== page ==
Strasbourg Observers

The Power of Definition: Stereotypes of Roma in Aksu v. Turkey

July 29, 2010

The European Court of Human Rights just rendered a judgment on the issue of stereotyped images of Roma in government-funded publications in Turkey. I think the majority decision (4 to 3) lacks sustained analysis and requires problematization. 

In the case of Aksu v. Turkey the applicant, mr Aksu, is of Roma origin. He complained about two publications (a book and a dictionary) that included harmful images of Roma, like the suggestion that Roma are stingy, fraudulent and aggressive. In his view, he had been discriminated against on account of his ethnic identity and he felt that these publications harmed his dignity. The Court treats his complaint under art. 14 in conjunction with art. 8. I will discuss the two publications and the Court’s treatment of them separately, as well as the dissenting opinion.

Publication no. 1: “The Gypsies of Turkey”
In 2000 the Turkish Ministry of Culture published a book entitled “The Gypsies of Turkey”, written by an associate professor. Among other denigrating insinuations, the author had stated that Gypsies were engaged in illegitimate activities, lived as “thieves, pickpockets, swindlers, robbers, usurers, beggars, drug dealers, prostitutes and brothel keepers” and were polygamist and aggressive. The Turkish Courts denied the applicant’s request that that the sale of the book be stopped and all copies seized.

The majority of the Strasbourg Court notes that: “when the book is examined as a whole it is not possible to conclude that the author acted with bad faith or had any intention to insult the Roma community.” The Court also attaches weight to the fact that it was an academic study, focusing on the history and socio-economic living conditions of the Roma people in Turkey, and that the passages that the applicant objected to did not reflect the author’s own opinion, but that they were “but examples of the perception of Roma people in Turkish society.” The Court holds that the author in fact tried to correct such prejudices. (par. 56) The Court implicitly refers here to the conclusion of the book, which said among other things: “In our opinion, these people, who suffer from humiliation and rejection everywhere, could be transformed into citizens who are an asset to our State and our nation once their educational, social, cultural and medical problems are solved. The only thing that needs to be done is to focus on this issue with patience and determination.”  (par. 19)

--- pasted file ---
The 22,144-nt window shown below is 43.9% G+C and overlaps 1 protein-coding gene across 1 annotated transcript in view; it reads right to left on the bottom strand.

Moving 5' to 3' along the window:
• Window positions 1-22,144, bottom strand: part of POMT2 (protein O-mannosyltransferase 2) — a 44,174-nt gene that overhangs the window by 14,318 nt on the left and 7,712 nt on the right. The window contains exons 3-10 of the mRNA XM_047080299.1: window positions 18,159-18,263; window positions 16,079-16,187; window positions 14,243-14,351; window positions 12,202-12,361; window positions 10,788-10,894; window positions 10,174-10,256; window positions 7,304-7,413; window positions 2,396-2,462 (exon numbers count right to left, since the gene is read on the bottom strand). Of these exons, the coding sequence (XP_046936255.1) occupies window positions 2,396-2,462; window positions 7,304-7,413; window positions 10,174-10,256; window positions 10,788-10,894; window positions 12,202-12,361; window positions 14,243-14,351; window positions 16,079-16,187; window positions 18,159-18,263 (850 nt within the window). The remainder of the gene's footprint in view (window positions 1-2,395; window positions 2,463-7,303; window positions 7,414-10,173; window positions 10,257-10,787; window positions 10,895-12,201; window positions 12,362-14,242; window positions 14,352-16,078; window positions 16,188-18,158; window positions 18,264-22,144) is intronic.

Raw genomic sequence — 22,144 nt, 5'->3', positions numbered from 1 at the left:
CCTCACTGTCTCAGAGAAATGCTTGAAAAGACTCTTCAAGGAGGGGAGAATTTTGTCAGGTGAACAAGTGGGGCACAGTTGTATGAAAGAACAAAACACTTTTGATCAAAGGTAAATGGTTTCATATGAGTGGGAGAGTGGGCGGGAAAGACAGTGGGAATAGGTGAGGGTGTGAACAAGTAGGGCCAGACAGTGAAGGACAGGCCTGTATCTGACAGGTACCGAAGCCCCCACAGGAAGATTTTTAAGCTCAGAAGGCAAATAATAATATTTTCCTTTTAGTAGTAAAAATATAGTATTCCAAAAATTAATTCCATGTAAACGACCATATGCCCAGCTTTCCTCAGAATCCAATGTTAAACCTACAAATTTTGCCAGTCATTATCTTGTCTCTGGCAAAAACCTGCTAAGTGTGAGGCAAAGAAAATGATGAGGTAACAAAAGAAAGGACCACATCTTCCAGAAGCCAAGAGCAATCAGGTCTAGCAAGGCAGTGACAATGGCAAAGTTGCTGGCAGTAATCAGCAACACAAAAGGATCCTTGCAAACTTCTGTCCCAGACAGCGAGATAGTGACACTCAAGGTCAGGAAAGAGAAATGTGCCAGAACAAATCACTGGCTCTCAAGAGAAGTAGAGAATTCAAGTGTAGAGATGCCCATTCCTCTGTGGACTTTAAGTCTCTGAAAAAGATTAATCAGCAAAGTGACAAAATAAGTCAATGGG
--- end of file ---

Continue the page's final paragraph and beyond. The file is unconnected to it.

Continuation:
The central issue here is, I think, the author’s use of harmful stereotypes of the Roma people. As the dissent notes, in this context it is irrelevant whether the author intended his stereotypical remarks to be insulting. It is irrelevant on two counts. First, intent is not a defining characteristic of stereotyping. The crucial point in our use of stereotypes is that they are often unconsciously triggered, a lot of psychological research has established that. Moreover, intent is not critical legally: in D.H. and Others v. the Czech Republic the Court has established that intent is not necessarily the hallmark of discrimination, that the effect of a certain action is just as important as the intent behind it. Why did the majority not apply D.H.? Why did they not recognize the harm of these stereotypes to Roma? The conclusion of the book in question is surely not sufficient to dispel the impression these stereotypical remarks leave behind: the conclusion is both negative and patronizing of Roma in tone, and affirms the idea that Roma are not valuable citizens of Turkey at the moment.

Publication no. 2: “Turkish Dictionary for Pupils”
The second publication concerned a dictionary for school pupils, financed by the Turkish Ministry of Culture. Certain entries in the dictionary are highly offensive to Roma, such as: 

                “Gypsy” (çingene): (metaphorically) stingy.
                “Gypsyness” (çingenelik) (metaphorically): stinginess, greediness.  
                “Gypsy’s debt” (Çingene borcu): an unimportant debt.
                “Gypsy tent” (Çingene çergesi) (metaphorically): a dirty and poor place.
                “Gypsy wedding” (Çingene düğünü): a crowded and noisy meeting. (par. 21)

The applicant asked for these entries to be removed, but the Turkish courts did not grant his request. The Courts held that “the definitions and expressions in the dictionary were based on historical and sociological reality and that there had been no intention to humiliate or debase an ethnic group.” (par. 26)

The Strasbourg Court sees no reason to disagree with the Turkish courts and further only notes that “the definitions provided by the dictionary were prefaced with the comment that the terms were of a metaphorical nature.” (par. 57)